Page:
7. Knowlton, N., A.G. Grottoli, J. Kleypas, D. Obura, E. Corcoran, J. de Goeij, T. Felis, S. Harding, A.B. Mayfield, M. Miller, K. Osuka, R. Peixoto, C.J. Randall, C.R. Voolstra, S. Wells, C. Wild, and S. Ferse. Rebuilding coral reefs: A decadal grand challenge. International Coral Reef Society and Future Earth Coasts, 49 pp., https://doi.org/10.53642/NRKY9386 2021

    Abstract:

    This document is the work of a team assembled by the International Coral Reef Society (ICRS), whose mission is to promote the acquisition and dissemination of scientific knowledge to secure the future of coral reefs, including via relevant policy frameworks and decision-making processes. This document seeks to highlight the urgency of taking action to conserve and restore reefs through protection and management measures, to provide a summary of the most relevant and recent natural and social science that provides guidance on these tasks, and to highlight implications of these findings for the numerous discussions and negotiations taking place at the global level.

  8. Mayfield, A.B., A.C. Dempsey, and C.-S. Chen. Assessing coral health in the Kingdom of Tonga with a coral health index. Platax, 18:53-78, https://doi.org/10.29926/platax.202112_18.0007 2021

    Abstract:

    Reef coral health is currently diagnosed retroactively; once corals bleach or become diseased, we assume they had been experiencing high stress levels. This would be akin to telling one who suffered a cardiac arrest that he/she had high blood pressure; ideally, an individual’s susceptibility to a heart attack would be known in advance of such a late-stage, life-threatening event. However, sub-lethal means of assessing coral health do not yet exist, and the preferred health metric, growth, cannot be reliably measured while on research cruises, where most, if not all, reef sites are surveyed and sampled only once. Since it would be preferable to make diagnostic inferences from a single biopsy, a new parameter known as the “coral health index” (CHI; 氣) was devised herein. The CHI, which represents an amalgamation of several response variables known to scale directly with coral resilience (e.g., dinoflagellate endosymbiont density), was profiled across multiple environmental gradients in the Kingdom of Tonga. Machine learning (i.e., AI) models were developed such that the CHI could be predicted from more commonly assessed environmental (e.g., salinity) and ecological (e.g., coral cover) benchmarks. Models for two pocilloporid coral species were characterized by validation R2 values approaching 1, meaning that this AI could be used to delineate relative levels of coral resilience on a pre-bleaching timescale.

  9. Mayfield, A.B., C. Aguilar, G. Kolodziej, I.C. Enochs, and D.P. Manzello. Shotgun proteomic analysis of thermally challenged reef corals. Frontiers in Marine Science, 8:660153, https://doi.org/10.3389/fmars.2021.660153 2021

    Abstract:

    Although coral reef ecosystems across the globe are in decline due to climate change and other anthropogenic stressors, certain inshore reefs of the Upper Florida Keys reef tract have persisted, with some even thriving, under marginalized conditions. To better understand the molecular basis of the thermotolerance displayed by these corals, a laboratory-based temperature challenge experiment that also featured conspecifics from a more stress-susceptible offshore reef was conducted with the common Caribbean reef-builder Orbicella faveolata, and the proteomes of both the coral hosts and their endosymbiotic dinoflagellate communities were profiled in (1) controls, (2) corals that succumbed to high-temperature stress and bleached, and (3) those that instead acclimated to high temperatures ex situ. Proteomic signatures varied most significantly across temperatures, host genotypes, and Symbiodiniaceae assemblages, and the two eukaryotic compartments of this mutualism exhibited distinct proteomic responses to high temperatures. Both partners maintained high levels of molecular chaperones and other canonical (eukaryotic) stress response (CSR) proteins in all treatments (including controls). Instead, proteins involved in lipid trafficking, metabolism, and photosynthesis played greater roles in the holobionts’ high-temperature responses, and these energy mobilization processes may have sustained the elevated protein turnover rates associated with the constitutively active CSR.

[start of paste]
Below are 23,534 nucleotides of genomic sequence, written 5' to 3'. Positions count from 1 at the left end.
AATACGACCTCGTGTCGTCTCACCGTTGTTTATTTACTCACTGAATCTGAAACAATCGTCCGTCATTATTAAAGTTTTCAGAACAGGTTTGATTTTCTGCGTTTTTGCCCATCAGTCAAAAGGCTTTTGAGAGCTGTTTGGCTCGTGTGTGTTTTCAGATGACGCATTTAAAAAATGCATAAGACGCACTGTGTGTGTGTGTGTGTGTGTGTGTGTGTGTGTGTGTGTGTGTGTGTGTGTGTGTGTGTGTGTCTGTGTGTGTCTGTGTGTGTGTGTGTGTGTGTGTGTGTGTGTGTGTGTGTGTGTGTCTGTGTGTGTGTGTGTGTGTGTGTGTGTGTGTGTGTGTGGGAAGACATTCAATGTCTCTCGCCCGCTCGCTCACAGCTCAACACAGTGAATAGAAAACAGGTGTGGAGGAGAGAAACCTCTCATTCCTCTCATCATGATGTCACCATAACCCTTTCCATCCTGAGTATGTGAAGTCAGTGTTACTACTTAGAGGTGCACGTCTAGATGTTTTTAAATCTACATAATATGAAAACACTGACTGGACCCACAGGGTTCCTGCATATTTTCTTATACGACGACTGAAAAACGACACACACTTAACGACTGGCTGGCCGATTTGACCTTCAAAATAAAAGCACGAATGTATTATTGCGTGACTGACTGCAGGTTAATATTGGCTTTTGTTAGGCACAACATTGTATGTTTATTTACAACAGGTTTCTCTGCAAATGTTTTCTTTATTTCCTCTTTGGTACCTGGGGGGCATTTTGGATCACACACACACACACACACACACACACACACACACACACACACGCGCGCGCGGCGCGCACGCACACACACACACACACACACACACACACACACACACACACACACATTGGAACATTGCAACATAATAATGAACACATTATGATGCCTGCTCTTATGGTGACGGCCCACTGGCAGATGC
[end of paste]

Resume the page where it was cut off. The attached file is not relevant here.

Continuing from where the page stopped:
10. McRae, C.J., A.B. Mayfield, W.B. Huang, I.M. Côte, and T.Y. Fan. Contrasting proteomic responses of adult and larval coral to high temperatures. Frontiers in Marine Science, 8:716124, https://doi.org/10.3389/fmars.2021.716124 2021

    Abstract:

    Climate change-induced increases in seawater temperature continue to impact coral reef ecosystems globally. There is a consequent need to characterize the responses of corals to thermal stress to understand the molecular processes underpinning these responses and identify hallmarks of resilience. Here we used an iTRAQ approach to compare the proteomes of adult corals (Pocillopora acuta) that had been thermally conditioned at a control (26°C) or elevated temperature (29.5°C) for three reproductive cycles, as well as the larvae released by these corals. We found that larvae responded more to high-temperature exposure at the protein level than their parents and that different proteins were affected between life stages; a single protein was up-regulated at high temperatures in both adults and their offspring, and its identity is currently unknown. Similarly, different cellular pathways were affected by high-temperature exposure between the coral hosts and their dinoflagellate endosymbionts; proteins involved in translation and protein trafficking were most likely to be affected by high-temperature exposure in the former, with photosynthesis being the most thermo-sensitive process in the latter. Collectively, these findings highlight the importance of considering both life stage and the composition of the coral holobiont when using molecular-scale data to model cellular processes associated with responses to future ocean warming.